Muscle Mustangs & Fast FordsProject Vehicles
347 Short Block Fast Ford Formula Part 2
Makin' Power With Bolt-Ons, Boost, Or Both.
In Part 1 of our Fast Ford Formula, we demonstrated the effectiveness of replacing the stock 5.0L components with aftermarket bolt-ons on our 347 stroker motor supplied by Demon Engines. Equipped with factory E7TE heads, 5.0L cam and GT-40 intake, the 347 produced 307 hp at 4,700 rpm and 401 lb-ft of torque at 3,300 rpm. Once we installed the XFI stroker cam, RHS 200cc aluminum heads and Edelbrock RPM II intake, peak power jumped to 448 hp at 6,200 rpm and 420 lb-ft of torque at 5,200 rpm.
The simple bolt-ons resulted in gains of 141 hp and 19 lb-ft of torque, though the horsepower gains were as much as 200 hp past the power peak. There was only a slight drop in low-rpm power (up to 4,000 rpm), but the huge gains higher in the rev range more than offset the slight losses down low.
After swapping the blower pulley from the Novi 1220 to the Vortech, we were back in business. Loading the 347 under boost at 3,300 rpm resulted in torque figures exceeding 450 lb-ft. Running 27 degrees of total timing and an air/fuel ratio of 12.2:1, we were rewarded with peak numbers
of 421 hp at 5,500 rpm and 462 lb-ft of torque at 4,200 rpm. The boost curve increased from a low of 2.4 psi at 3,300 rpm to 8 psi at 5,700 rpm. Even at 3,300 rpm, the blower improved torque production of the 347 from 401 lb-ft to 461 lb-ft.
The question was whether these bolt-on upgrades would show an even larger gain once we added boost. Our plan was to run a Paxton centrifugal supercharger on both configurations to illustrate the gains offered under boost. Given the significant increase offered in normally aspirated trim, we were anxious to see how well the Demon stroker performed with the blower.
The guys from Paxton came to the rescue with their 5.0L Mustang kit, which includes the Novi 1220 SL supercharger. The Novi featured internal oiling for self-lubrication, which meant installation of the blower kit did not require drilling and tapping (or welding) the drain pan for an oil drain back. This also meant we were not required to provide an oil-feed line. We chose the Novi 1220 for its ease of installation (and testing) and for its ideal sizing for our low-boost and power needs.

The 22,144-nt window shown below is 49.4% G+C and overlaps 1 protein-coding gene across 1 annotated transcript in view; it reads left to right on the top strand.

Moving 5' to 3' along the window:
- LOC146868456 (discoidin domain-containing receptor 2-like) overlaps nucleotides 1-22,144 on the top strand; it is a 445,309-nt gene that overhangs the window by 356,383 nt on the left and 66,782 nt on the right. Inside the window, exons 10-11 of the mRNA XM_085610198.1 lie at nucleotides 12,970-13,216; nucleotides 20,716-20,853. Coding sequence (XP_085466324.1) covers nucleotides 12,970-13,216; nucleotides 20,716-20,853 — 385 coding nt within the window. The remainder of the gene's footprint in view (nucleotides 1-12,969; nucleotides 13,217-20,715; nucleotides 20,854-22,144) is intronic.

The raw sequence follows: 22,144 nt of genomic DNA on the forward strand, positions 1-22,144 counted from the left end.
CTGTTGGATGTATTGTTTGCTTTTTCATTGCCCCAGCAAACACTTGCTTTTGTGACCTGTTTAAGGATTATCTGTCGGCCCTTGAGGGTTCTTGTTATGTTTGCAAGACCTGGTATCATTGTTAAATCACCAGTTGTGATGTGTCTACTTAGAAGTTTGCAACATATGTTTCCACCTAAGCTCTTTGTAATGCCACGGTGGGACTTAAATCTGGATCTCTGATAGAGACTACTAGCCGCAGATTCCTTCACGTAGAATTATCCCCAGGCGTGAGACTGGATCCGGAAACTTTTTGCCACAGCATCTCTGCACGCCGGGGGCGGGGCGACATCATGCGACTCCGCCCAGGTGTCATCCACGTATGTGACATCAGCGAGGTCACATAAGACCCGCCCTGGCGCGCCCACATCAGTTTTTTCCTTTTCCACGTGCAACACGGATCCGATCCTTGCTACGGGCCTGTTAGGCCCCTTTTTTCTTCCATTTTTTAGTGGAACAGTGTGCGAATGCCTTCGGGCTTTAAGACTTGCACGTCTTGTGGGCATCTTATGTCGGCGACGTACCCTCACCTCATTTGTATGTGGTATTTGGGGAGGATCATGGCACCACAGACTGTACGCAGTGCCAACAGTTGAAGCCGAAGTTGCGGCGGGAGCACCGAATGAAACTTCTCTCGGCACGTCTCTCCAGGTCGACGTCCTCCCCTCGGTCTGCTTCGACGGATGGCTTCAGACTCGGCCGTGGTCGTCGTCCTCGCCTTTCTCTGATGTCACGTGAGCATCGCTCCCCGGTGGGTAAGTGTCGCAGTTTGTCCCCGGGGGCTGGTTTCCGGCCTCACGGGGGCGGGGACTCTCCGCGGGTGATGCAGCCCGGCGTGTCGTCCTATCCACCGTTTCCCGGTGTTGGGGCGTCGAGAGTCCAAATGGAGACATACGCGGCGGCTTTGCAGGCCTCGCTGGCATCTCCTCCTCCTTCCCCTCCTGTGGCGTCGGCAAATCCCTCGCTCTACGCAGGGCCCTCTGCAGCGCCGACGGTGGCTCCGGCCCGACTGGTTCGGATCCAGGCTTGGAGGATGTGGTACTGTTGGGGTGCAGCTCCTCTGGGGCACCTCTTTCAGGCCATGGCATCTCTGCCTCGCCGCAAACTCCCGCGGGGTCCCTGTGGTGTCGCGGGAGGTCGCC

Calculations prior to testing told us the 300hp 347 might produce over 400 hp once we added 7 psi of boost from our Novi. Once we added the RHS heads, Xtreme Energy cam, and Holley Systemax II intake, the normally aspirated power output would easily exceed 400 hp, meaning the boosted motor would likely exceed 600 hp! Obviously, we needed a supercharger that was not only capable of supporting this outright power level, but one that would be equally efficient at the lower power level produced with the stock components. The Novi 1220 seemed to fit the bill nicely, as it was capable of supporting well over 750 hp, while still maintaining the efficiency at lower power levels.
To illustrate the gains offered not only by the supercharger, but by the combination of supercharger and bolt-ons, we configured the 347 test motor first with the stock heads, cam and GT-40 intake. In this configuration, the 347 produced 307 hp and 401 lb-ft of torque in normally aspirated trim. The Novi supercharger was installed and run with a 3.80-inch blower pulley and 6.75-inch crank pulley.